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Is Arizona a No-Fault State?

Getting into a car accident can be an incredibly scary experience for those involved. Securing compensation in the aftermath of a vehicle accident is a crucial but complicated process. Some states across in the US are considered “no-fault” accident states, which means that drivers turn to their personal insurance carrier to recover compensation for their injuries and property damage, regardless of which party caused the crash. However, Arizona is not a no-fault state. Like most other states across the country, Arizona operates under a fault-based system when it comes to car accident liability.

Proving Liability in an Arizona Car Accident Case

According to data available from the Arizona Department of Transportation, there were nearly 130,000 total vehicle collisions during the latest reporting year across the state. Out of these incidents, there were 53,809 total injuries and 982 total fatalities. Most of these incidents also resulted in some sort of property damage, regardless of whether or not there were injuries involved.

Because Arizona operates under a fault-based system concerning car accidents, it is crucial for injury and property damage victims to prove liability in order to recover compensation for their losses. Whether or not a case is resolved through settlements with insurance carriers or a personal injury lawsuit, liability can be difficult to prove.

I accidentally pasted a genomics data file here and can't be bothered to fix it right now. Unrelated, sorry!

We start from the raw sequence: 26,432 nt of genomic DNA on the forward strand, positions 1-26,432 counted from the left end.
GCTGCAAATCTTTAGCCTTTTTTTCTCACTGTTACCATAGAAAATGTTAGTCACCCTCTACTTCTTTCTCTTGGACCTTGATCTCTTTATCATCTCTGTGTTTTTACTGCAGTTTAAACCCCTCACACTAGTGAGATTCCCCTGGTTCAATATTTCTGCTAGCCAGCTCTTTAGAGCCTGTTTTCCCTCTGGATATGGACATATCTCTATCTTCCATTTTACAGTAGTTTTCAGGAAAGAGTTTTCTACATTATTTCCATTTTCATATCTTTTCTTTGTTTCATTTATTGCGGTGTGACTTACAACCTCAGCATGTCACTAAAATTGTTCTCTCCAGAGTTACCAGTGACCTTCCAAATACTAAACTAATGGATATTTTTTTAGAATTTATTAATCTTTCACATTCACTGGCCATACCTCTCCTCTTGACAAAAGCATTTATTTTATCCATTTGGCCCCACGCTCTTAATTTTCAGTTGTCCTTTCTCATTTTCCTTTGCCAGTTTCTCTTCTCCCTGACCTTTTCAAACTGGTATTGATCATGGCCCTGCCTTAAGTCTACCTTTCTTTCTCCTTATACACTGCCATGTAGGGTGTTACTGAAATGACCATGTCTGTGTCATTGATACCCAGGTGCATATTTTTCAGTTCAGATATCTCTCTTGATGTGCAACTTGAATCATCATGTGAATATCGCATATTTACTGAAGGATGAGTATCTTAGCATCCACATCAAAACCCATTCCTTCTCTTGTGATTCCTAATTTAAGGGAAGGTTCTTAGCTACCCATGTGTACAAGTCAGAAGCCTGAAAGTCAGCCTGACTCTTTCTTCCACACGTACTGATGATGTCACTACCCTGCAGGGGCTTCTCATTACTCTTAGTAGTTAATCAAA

Car accident victims in Arizona are strongly encouraged to work with a skilled lawyer who can use their resources and legal expertise to obtain all evidence needed to prove liability. This can include the following:

  • Any police or accident reports
  • Vehicle “black box” data
  • Cell phone data
  • Photos from the accident scene
  • Any available video surveillance
  • Statements from eyewitnesses

By using all of the evidence gathered related to the accident as well as an injury victim’s medical bills and proof of other expenses, an Phoenix car accident lawyer can put together a solid case to present to insurance carriers or a jury if necessary.

Understanding Comparative Negligence in an Arizona Car Accident Case

Arizona also operates under a “pure comparative negligence” system. As part of the fault-based process in this state, this means that car accident victims can still recover compensation for their injuries and property damage even if they were partially or mostly responsible for the incident (up to 99%). However, the total amount of compensation a car accident injury victim in Arizona receives will be reduced based on their percentage of fault for the incident.

For example, suppose Robbie is rear-ended by an intoxicated driver and sustains injuries that lead to $100,000 in medical bills. However, suppose that during the investigation, it was determined that Robbie’s tail lights were malfunctioning, and he was, therefore, responsible for 20% of the incident. In this case, Robbie would receive $80,000 in total compensation as opposed to the full $100,000.

What if an out of state driver has no-fault insurance and causes a crash in Arizona?

Drivers who live in states that use no-fault insurance regularly passed through Arizona. If a driver with no-fault insurance does get into an accident in Arizona, the incident will be handled based on the fault-based system we use in this state. The no-fault driver’s insurance carrier will proceed forward with the minimum coverages required under Arizona law.